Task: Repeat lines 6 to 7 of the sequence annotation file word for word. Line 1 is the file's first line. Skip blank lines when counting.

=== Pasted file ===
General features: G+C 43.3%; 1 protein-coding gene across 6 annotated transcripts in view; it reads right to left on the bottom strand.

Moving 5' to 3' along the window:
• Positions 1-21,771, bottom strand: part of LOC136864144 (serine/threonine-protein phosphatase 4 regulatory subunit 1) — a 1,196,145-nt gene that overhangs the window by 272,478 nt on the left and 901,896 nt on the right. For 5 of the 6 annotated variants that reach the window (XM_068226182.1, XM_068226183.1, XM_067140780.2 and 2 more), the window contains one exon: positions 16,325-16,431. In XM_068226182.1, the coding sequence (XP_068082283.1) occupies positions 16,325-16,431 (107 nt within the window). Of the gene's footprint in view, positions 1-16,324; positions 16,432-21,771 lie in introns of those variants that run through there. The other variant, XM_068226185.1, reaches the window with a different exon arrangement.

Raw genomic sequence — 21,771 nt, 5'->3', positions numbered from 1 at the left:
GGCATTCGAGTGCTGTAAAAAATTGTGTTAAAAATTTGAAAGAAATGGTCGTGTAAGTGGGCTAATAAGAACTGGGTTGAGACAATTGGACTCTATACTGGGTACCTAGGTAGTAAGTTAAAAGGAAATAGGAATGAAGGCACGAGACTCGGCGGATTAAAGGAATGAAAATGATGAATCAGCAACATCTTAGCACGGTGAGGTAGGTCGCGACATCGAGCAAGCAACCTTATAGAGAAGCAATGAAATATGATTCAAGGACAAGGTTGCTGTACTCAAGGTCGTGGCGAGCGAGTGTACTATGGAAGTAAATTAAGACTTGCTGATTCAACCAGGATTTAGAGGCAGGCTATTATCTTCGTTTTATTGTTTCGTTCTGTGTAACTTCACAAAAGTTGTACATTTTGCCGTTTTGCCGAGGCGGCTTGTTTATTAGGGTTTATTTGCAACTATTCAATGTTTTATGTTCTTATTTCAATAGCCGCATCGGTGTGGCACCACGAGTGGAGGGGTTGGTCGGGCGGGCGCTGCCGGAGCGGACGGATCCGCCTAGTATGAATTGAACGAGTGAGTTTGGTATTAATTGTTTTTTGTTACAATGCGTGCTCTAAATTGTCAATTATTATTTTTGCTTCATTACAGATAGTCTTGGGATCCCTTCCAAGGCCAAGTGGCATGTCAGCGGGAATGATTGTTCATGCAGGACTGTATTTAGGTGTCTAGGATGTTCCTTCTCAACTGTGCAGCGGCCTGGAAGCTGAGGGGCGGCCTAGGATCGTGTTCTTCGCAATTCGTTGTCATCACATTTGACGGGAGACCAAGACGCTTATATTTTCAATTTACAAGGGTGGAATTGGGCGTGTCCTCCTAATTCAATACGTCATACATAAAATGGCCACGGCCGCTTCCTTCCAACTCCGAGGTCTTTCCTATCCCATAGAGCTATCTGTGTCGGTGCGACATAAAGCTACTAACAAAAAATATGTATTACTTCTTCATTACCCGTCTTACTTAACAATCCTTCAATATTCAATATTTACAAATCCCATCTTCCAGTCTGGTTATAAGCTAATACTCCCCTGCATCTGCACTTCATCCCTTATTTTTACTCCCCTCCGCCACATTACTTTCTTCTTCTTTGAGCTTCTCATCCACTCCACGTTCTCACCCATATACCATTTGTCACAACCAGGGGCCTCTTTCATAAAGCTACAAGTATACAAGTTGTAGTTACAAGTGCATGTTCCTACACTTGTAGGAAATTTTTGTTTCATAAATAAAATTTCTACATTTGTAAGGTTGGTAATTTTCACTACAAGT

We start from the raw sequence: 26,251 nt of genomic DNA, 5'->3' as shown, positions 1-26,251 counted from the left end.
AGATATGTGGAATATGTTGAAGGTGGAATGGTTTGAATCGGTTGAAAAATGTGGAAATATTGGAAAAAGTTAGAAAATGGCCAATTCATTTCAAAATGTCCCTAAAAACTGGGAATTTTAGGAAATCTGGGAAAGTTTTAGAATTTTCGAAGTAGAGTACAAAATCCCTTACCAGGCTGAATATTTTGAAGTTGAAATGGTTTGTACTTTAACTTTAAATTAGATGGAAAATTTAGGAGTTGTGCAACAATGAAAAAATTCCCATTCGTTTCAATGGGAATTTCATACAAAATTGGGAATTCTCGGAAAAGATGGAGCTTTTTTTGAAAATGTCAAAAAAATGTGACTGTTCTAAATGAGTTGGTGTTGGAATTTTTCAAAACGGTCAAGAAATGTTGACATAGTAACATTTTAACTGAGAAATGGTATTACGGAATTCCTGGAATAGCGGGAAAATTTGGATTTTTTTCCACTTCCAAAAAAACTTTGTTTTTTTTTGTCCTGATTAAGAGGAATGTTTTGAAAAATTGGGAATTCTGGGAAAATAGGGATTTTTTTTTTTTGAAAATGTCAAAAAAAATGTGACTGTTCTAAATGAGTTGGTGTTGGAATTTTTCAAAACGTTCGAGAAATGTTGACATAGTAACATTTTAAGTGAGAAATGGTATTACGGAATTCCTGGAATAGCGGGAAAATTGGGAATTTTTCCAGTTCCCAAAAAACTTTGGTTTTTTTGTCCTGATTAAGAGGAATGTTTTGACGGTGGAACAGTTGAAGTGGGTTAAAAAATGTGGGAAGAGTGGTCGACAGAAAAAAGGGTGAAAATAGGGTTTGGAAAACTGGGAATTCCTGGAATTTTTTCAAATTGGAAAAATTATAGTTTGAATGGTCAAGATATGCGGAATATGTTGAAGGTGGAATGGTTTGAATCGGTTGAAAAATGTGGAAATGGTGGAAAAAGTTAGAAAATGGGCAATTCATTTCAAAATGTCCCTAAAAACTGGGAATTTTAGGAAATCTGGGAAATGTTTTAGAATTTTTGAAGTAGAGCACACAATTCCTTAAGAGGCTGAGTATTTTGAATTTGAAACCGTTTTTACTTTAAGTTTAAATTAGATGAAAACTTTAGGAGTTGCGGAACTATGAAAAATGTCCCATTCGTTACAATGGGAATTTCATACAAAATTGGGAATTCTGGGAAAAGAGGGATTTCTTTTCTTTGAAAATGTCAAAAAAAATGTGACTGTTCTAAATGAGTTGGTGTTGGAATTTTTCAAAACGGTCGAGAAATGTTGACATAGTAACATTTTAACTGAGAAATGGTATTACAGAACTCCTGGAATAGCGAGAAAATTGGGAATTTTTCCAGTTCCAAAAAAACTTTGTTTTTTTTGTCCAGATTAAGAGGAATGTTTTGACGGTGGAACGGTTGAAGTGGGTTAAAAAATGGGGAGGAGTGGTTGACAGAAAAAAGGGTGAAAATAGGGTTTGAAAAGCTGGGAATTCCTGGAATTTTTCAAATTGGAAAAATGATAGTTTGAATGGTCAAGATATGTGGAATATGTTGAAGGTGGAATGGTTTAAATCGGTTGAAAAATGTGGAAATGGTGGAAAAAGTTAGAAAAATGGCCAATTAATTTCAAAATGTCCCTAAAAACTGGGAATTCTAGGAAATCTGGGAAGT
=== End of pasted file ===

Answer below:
We start from the raw sequence: 26,251 nt of genomic DNA, 5'->3' as shown, positions 1-26,251 counted from the left end.
AGATATGTGGAATATGTTGAAGGTGGAATGGTTTGAATCGGTTGAAAAATGTGGAAATATTGGAAAAAGTTAGAAAATGGCCAATTCATTTCAAAATGTCCCTAAAAACTGGGAATTTTAGGAAATCTGGGAAAGTTTTAGAATTTTCGAAGTAGAGTACAAAATCCCTTACCAGGCTGAATATTTTGAAGTTGAAATGGTTTGTACTTTAACTTTAAATTAGATGGAAAATTTAGGAGTTGTGCAACAATGAAAAAATTCCCATTCGTTTCAATGGGAATTTCATACAAAATTGGGAATTCTCGGAAAAGATGGAGCTTTTTTTGAAAATGTCAAAAAAATGTGACTGTTCTAAATGAGTTGGTGTTGGAATTTTTCAAAACGGTCAAGAAATGTTGACATAGTAACATTTTAACTGAGAAATGGTATTACGGAATTCCTGGAATAGCGGGAAAATTTGGATTTTTTTCCACTTCCAAAAAAACTTTGTTTTTTTTTGTCCTGATTAAGAGGAATGTTTTGAAAAATTGGGAATTCTGGGAAAATAGGGATTTTTTTTTTTTGAAAATGTCAAAAAAAATGTGACTGTTCTAAATGAGTTGGTGTTGGAATTTTTCAAAACGTTCGAGAAATGTTGACATAGTAACATTTTAAGTGAGAAATGGTATTACGGAATTCCTGGAATAGCGGGAAAATTGGGAATTTTTCCAGTTCCCAAAAAACTTTGGTTTTTTTGTCCTGATTAAGAGGAATGTTTTGACGGTGGAACAGTTGAAGTGGGTTAAAAAATGTGGGAAGAGTGGTCGACAGAAAAAAGGGTGAAAATAGGGTTTGGAAAACTGGGAATTCCTGGAATTTTTTCAAATTGGAAAAATTATAGTTTGAATGGTCAAGATATGCGGAATATGTTGAAGGTGGAATGGTTTGAATCGGTTGAAAAATGTGGAAATGGTGGAAAAAGTTAGAAAATGGGCAATTCATTTCAAAATGTCCCTAAAAACTGGGAATTTTAGGAAATCTGGGAAATGTTTTAGAATTTTTGAAGTAGAGCACACAATTCCTTAAGAGGCTGAGTATTTTGAATTTGAAACCGTTTTTACTTTAAGTTTAAATTAGATGAAAACTTTAGGAGTTGCGGAACTATGAAAAATGTCCCATTCGTTACAATGGGAATTTCATACAAAATTGGGAATTCTGGGAAAAGAGGGATTTCTTTTCTTTGAAAATGTCAAAAAAAATGTGACTGTTCTAAATGAGTTGGTGTTGGAATTTTTCAAAACGGTCGAGAAATGTTGACATAGTAACATTTTAACTGAGAAATGGTATTACAGAACTCCTGGAATAGCGAGAAAATTGGGAATTTTTCCAGTTCCAAAAAAACTTTGTTTTTTTTGTCCAGATTAAGAGGAATGTTTTGACGGTGGAACGGTTGAAGTGGGTTAAAAAATGGGGAGGAGTGGTTGACAGAAAAAAGGGTGAAAATAGGGTTTGAAAAGCTGGGAATTCCTGGAATTTTTCAAATTGGAAAAATGATAGTTTGAATGGTCAAGATATGTGGAATATGTTGAAGGTGGAATGGTTTAAATCGGTTGAAAAATGTGGAAATGGTGGAAAAAGTTAGAAAAATGGCCAATTAATTTCAAAATGTCCCTAAAAACTGGGAATTCTAGGAAATCTGGGAAGT